Before moving on to learning how to solve differential
equations we want to give a few final thoughts.
Any differential equations course will concern itself with answering one
or more of the following questions.
- Given a differential equation will a
solution exist?
Not all differential equations will
have solutions so it’s useful to know ahead of time if there is a solution or
not. If there isn’t a solution why waste
our time trying to find something that doesn’t exist?
This question is usually called the
existence question in a differential
equations course.
- If a differential equation does have a
solution how many solutions are there?
As we will see eventually, it is
possible for a differential equation to have more than one solution. We would like to know how many solutions
there will be for a given differential equation.
There is a sub question here as
well. What condition(s) on a
differential equation are required to obtain a single unique solution to the
differential equation?
Both this question and the sub
question are more important than you might realize. Suppose that we derive a differential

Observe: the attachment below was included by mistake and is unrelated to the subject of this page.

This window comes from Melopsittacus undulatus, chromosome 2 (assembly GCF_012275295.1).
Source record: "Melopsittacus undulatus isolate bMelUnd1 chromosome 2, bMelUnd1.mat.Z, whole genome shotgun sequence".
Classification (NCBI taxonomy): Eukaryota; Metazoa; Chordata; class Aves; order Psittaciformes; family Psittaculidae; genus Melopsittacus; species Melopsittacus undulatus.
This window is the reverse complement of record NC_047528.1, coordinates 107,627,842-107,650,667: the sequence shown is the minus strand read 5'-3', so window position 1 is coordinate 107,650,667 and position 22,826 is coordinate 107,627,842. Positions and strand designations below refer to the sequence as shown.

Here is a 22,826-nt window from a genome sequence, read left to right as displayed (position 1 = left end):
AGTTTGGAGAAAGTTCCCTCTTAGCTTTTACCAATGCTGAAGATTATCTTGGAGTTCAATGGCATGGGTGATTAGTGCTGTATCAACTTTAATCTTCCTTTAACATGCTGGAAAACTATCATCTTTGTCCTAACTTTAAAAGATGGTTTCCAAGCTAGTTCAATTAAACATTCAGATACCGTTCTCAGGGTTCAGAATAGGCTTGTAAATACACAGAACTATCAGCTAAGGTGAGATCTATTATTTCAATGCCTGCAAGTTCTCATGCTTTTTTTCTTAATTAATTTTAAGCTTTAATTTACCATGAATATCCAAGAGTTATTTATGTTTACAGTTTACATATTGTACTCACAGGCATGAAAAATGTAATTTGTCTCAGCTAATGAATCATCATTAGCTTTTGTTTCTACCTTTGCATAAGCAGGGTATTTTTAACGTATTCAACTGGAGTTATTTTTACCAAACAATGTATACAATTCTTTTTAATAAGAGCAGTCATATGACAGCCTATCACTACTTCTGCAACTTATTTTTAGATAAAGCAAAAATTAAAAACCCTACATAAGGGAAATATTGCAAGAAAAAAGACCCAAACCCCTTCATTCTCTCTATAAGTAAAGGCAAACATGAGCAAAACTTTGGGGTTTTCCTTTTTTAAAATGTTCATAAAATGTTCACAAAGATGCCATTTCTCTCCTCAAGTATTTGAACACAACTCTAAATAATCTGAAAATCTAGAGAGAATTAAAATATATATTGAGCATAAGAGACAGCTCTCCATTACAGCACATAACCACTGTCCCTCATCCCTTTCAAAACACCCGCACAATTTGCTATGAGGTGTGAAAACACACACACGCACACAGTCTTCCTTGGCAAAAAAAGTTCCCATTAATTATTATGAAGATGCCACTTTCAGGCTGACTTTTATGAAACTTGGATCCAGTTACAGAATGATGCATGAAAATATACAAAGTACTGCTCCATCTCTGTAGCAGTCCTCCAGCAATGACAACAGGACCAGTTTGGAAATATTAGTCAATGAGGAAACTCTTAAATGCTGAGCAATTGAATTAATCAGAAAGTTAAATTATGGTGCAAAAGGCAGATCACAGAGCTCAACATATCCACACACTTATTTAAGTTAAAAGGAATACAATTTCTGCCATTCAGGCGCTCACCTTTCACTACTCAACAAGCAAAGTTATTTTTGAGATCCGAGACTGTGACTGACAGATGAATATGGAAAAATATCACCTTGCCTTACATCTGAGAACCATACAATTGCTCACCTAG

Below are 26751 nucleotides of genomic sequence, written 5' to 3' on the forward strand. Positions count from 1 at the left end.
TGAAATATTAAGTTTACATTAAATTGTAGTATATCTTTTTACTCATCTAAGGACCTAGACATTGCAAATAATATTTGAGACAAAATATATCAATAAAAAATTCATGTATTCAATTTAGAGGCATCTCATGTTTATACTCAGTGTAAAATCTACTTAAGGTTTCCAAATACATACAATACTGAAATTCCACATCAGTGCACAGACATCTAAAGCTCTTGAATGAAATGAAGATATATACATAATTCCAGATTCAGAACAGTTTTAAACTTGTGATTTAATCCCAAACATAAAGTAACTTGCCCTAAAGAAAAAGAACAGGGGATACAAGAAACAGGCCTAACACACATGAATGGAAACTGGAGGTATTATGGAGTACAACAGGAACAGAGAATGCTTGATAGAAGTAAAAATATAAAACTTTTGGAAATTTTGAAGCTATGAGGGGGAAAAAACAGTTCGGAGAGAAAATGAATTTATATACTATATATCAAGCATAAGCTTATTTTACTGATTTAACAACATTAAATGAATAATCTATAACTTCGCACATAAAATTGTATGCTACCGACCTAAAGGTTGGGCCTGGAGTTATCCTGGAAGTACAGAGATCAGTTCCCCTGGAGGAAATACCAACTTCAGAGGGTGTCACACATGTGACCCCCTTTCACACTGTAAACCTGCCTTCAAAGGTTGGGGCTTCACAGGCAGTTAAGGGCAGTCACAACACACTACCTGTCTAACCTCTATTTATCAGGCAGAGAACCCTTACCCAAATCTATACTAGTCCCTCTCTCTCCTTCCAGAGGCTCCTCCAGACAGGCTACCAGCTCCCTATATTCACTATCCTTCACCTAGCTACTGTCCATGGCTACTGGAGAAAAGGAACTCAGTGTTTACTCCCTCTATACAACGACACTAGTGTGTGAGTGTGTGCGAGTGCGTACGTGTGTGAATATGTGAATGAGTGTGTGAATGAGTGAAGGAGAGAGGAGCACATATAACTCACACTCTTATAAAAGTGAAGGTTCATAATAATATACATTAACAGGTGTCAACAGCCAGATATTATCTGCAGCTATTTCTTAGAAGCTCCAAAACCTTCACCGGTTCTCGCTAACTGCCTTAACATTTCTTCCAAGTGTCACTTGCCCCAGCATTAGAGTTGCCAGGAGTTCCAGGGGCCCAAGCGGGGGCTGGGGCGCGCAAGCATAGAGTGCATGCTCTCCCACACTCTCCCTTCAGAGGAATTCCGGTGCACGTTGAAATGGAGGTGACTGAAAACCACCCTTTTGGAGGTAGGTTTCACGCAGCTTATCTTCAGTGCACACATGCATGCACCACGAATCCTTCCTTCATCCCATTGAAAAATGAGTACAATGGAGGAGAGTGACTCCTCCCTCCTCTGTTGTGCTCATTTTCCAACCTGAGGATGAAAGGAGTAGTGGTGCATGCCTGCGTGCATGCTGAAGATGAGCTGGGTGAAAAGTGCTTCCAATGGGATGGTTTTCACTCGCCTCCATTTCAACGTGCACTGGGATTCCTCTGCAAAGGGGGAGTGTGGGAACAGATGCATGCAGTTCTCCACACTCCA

equation that will give the temperature distribution in a bar of iron at any
time t. If we solve the differential equation and end
up with two (or more) completely separate solutions we will have problems. Consider the following situation to see this.
If we subject 10 identical iron
bars to identical conditions they should all exhibit the same temperature distribution. So only one of our solutions will be
accurate, but we will have no way of knowing which one is the correct solution.
It would be nice if, during the
derivation of our differential equation, we could make sure that our
assumptions would give us a differential equation that upon solving will yield
a single unique solution.
This question is usually called the
uniqueness question in a
differential equations course.
- If a differential equation does have a
solution can we find it?
This may seem like an odd question
to ask and yet the answer is not always yes.
Just because we know that a solution to a differential equations exists
does not mean that we will be able to find it.
In a first course in differential equations (such as this
one) the third question is the question that we will concentrate on. We will answer the first two questions for
special, and fairly simple, cases, but most of our efforts will be concentrated
on answering the third question for as wide a variety of differential equations
as possible.